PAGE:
Mahatma Gandhi’s views on technology and machinery thus had a basis in the political and economic condition of India. But, his rejection of technology and machinery went far beyond the immediate condition of India. It was, as we shall see shortly, anchored much deeper, in the essential understanding of the universe and man’s role and place in it as enshrined in the sanatana dharma. That is why in the passages quoted above, we hear him invoking terms like ‘great sin’, ‘evil’ and ‘unholy’, while referring to machinery and railways. At another place in Hind Swaraj, he formulated the argument in explicitly ethical terms:38

The more we indulge our passions the more unbridled they become. Our ancestors, therefore, set a limit to our indulgences. …It was not that we did not know how to invent machinery, but our forefathers knew that, if we set our hearts after such things, we would become slaves and lose our moral fibre. They, therefore, after due deliberation decided that we should only do what we could with our hands and feet.  They saw that kings and their swords were inferior to the sword of ethics, and they, therefore, held the sovereigns of the earth to be inferior to the Rishis and the Fakirs. A nation with a constitution like that is fitter to teach others than to learn from others. This nation had courts, lawyers and doctors, but they were all within bounds. Everybody knew that these professions were not particularly superior; moreover, these vakils and vaids did not rob people; they were considered people’s dependents, not their masters. …

All civilisations other than the modern-West have harboured such ambivalence about technology and machinery, as well as about the men of ‘technological’ professions. They have worried that complex mechanical contraptions might make man go against the grain of nature, might carry him astray from the right path towards evil and ruin. Needham, the modern historian of classical Chinese science and society, quotes, in this context, a passage from a third century B.C. Chinese text, Chuang Tzu. The passage, a representative of similar passages found in several other Chinese texts of diverse periods, reads:39

Tzu-Kung had been wandering in the south in Chhu, and was returning to Chin. As he passed a place north of the Han (river), he saw an old man working in a garden. Having dug his channels, he kept on going down into a well, and returning with water in a large jar. This caused him much expenditure of strength for very small results. Tzu-Kung said to him, ‘There is a contrivance (chieh) by mans of which a hundred plots of ground may be irrigated in one day. Little effort will accomplish much. Would you, Sir, not like to try it?’ The farmer looked up at him and said, ‘How does it work?’ Tzu-Kung said, ‘It is a lever made of wood, heavy behind and light in front. It raises water quickly so that it comes flowing into a ditch gurgling in a steady foaming stream. Its name is the swape (kao).’ The farmer’s face suddenly changed and he laughed, ‘I have heard from my master’, he said, ‘that those who have cunning devices use cunning in their affairs, and that those who use cunning in their affairs have cunning hearts. Such cunning means the loss of pure simplicity. Such a loss leads to restlessness of the spirit, and with such men the Tao will not dwell. I knew all about (the swape), but I would be ashamed to use it.’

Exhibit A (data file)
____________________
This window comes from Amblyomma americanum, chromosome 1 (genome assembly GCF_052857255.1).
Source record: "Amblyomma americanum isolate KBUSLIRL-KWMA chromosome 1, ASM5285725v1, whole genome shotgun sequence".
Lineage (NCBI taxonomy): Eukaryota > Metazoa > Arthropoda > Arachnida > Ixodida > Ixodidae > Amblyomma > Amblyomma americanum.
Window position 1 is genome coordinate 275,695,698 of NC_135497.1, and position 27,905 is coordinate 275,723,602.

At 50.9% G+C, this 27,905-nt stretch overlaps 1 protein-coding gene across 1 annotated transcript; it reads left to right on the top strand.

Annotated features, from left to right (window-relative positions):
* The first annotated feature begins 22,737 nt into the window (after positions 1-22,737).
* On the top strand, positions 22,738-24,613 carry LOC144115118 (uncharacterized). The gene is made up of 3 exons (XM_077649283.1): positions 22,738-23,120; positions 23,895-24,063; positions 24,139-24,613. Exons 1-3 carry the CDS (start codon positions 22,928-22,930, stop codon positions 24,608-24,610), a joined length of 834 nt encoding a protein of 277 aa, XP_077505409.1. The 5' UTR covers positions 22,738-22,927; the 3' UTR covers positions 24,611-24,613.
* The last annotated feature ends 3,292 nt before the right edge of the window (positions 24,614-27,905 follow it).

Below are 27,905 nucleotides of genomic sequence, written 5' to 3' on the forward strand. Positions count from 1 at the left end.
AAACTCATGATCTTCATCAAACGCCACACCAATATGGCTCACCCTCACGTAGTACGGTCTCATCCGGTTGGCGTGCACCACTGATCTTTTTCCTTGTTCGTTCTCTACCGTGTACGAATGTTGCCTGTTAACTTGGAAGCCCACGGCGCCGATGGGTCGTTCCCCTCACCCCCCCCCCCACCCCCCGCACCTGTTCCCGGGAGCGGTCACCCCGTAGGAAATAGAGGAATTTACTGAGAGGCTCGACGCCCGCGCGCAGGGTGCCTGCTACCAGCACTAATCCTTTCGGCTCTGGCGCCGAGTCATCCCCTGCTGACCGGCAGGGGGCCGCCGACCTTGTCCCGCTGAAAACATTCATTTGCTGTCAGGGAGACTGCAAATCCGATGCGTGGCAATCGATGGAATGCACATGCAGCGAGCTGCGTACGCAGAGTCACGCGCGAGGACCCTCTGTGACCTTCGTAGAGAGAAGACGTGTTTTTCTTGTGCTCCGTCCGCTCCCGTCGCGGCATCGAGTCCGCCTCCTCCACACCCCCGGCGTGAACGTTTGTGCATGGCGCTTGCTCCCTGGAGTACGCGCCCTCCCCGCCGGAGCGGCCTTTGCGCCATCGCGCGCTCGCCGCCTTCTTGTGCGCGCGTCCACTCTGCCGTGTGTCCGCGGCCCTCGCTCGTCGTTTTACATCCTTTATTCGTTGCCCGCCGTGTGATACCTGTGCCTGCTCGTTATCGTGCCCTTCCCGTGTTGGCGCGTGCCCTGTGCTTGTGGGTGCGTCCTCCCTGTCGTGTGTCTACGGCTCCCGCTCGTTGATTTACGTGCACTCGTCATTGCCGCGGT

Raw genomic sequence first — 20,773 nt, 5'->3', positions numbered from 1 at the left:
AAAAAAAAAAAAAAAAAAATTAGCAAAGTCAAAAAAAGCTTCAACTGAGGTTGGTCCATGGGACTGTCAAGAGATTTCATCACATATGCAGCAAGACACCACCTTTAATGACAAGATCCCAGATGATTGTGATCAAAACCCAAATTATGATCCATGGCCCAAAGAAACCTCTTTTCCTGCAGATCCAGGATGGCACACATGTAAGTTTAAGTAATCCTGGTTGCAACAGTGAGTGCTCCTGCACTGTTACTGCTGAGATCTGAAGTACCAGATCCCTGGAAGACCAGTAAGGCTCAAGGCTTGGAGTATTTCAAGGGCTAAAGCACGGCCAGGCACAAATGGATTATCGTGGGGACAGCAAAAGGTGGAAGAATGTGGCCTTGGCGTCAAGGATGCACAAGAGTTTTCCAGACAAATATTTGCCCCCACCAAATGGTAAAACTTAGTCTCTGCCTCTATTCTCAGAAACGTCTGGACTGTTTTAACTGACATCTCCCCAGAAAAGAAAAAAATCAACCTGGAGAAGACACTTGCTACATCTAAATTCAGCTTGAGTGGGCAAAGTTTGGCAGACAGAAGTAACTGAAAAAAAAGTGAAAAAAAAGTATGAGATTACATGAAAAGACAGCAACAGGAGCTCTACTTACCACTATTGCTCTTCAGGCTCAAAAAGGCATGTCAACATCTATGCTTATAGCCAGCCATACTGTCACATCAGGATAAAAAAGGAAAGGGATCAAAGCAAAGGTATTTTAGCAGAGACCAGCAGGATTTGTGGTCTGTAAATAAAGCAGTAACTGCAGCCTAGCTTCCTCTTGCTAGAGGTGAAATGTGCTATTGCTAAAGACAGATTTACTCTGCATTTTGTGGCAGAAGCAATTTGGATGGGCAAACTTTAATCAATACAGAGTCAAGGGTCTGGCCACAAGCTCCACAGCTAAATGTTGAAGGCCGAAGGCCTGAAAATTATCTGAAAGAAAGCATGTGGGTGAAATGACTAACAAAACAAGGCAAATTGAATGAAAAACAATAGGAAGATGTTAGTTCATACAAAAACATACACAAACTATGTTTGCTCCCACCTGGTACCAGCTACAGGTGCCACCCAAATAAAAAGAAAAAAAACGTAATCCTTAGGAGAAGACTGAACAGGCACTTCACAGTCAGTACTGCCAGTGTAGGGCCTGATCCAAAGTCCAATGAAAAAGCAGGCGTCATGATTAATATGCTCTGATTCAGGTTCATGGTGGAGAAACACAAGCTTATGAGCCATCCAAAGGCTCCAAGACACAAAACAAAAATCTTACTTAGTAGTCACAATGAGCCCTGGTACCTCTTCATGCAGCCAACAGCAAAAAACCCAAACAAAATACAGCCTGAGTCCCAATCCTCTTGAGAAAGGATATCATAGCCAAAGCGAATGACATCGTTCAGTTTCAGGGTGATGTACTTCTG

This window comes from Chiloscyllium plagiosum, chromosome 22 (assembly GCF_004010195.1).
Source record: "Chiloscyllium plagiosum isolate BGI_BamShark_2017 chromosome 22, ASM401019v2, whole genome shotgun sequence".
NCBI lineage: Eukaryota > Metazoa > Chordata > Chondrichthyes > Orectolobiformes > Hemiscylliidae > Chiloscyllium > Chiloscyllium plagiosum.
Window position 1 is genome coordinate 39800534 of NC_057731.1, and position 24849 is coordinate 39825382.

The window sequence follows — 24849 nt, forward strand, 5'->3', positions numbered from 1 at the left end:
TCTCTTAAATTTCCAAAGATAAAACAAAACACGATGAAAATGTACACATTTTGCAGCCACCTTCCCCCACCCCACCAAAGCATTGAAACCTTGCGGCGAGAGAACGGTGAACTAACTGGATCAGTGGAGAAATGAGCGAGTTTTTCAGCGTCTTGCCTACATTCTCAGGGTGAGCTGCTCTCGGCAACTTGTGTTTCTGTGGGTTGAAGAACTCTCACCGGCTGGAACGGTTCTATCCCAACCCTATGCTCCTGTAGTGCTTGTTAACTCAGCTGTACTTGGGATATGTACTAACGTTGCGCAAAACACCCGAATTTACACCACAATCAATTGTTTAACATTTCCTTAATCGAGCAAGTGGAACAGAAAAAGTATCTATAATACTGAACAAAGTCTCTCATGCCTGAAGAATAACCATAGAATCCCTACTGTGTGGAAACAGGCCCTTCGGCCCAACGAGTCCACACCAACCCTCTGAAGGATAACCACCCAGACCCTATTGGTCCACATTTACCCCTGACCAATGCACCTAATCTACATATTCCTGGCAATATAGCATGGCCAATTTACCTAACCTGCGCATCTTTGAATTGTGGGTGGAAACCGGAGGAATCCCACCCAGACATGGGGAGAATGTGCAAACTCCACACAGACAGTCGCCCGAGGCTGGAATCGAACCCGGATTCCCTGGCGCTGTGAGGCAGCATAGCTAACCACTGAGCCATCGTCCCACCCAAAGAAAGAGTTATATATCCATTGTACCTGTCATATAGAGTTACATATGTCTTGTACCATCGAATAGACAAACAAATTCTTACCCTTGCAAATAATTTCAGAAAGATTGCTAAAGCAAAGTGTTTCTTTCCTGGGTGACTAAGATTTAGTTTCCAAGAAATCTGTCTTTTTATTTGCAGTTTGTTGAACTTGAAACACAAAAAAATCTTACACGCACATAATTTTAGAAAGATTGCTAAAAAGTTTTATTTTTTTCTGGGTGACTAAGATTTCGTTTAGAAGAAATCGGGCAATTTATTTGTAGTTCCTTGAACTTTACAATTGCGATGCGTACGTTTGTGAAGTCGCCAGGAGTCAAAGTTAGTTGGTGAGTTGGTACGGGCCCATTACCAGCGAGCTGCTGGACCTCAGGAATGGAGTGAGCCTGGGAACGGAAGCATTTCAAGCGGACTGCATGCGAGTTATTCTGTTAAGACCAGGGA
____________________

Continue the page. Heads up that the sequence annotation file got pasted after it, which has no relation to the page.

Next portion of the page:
Civilisations other than the modern-West were ambivalent not about technological contraptions, they harboured similar ambivalence about what may be called ‘technical’ knowledge, knowledge that seeks to look behind things, to lay bare nature and her workings, as it were. Needham, in the context quoted above, collects several instances of such ambivalence from the Chinese texts. We shall, however, quote a parable of Hosso Buddhism narrated by Yukio Mishima in his Spring Snow. In the novel it is attributed to the Abbess of the Gesshu Temple on the outskirts of Nara:40

“You remember the story is set in Tang China. A man named Yuan Hsaio was on his way to the famous Mount Kaoyu to study the teaching of Buddha. When night fell, he happened to be beside a cemetery, so he lay down to sleep among the burial mounds. Then in the middle of the night he awoke with a terrible thirst. Stretching out his hand, he scooped up some water from a hole by his side. As he dozed off again, he thought to himself that never had water tasted so pure, so fresh and cold. But when morning came, he saw what he had drunk from in the dark. Incredible though it seemed, what had tasted so delicious was water that had collected in a human skull. He retched and was sick. Yet this experience taught something to Yuan Hsaio. He realized that as long as conscious desire is at work, it will permit distinctions to exist. But if one can suppress it, these distinctions dissolve and one can be as content with a skull as with anything else.

“But what interests me is this: once Yuan Hsaio had been thus enlightened, could he drink that water again, secure in the knowledge that it was pure and delicious? ….

The last comment is not by the Abbess, but by Honda, the rationalistic friend of the protagonist of the novel. The Abbess of the Gesshu Temple tells the parable to introduce her listeners to the doctrine of Yuishiki, the doctrine that all existence is based on subjective awareness. But it also is a parable of the ambivalence about knowledge that goes behind the visible reality and reveals the inner working of nature. And that is how Yukio Mishima seems to read it.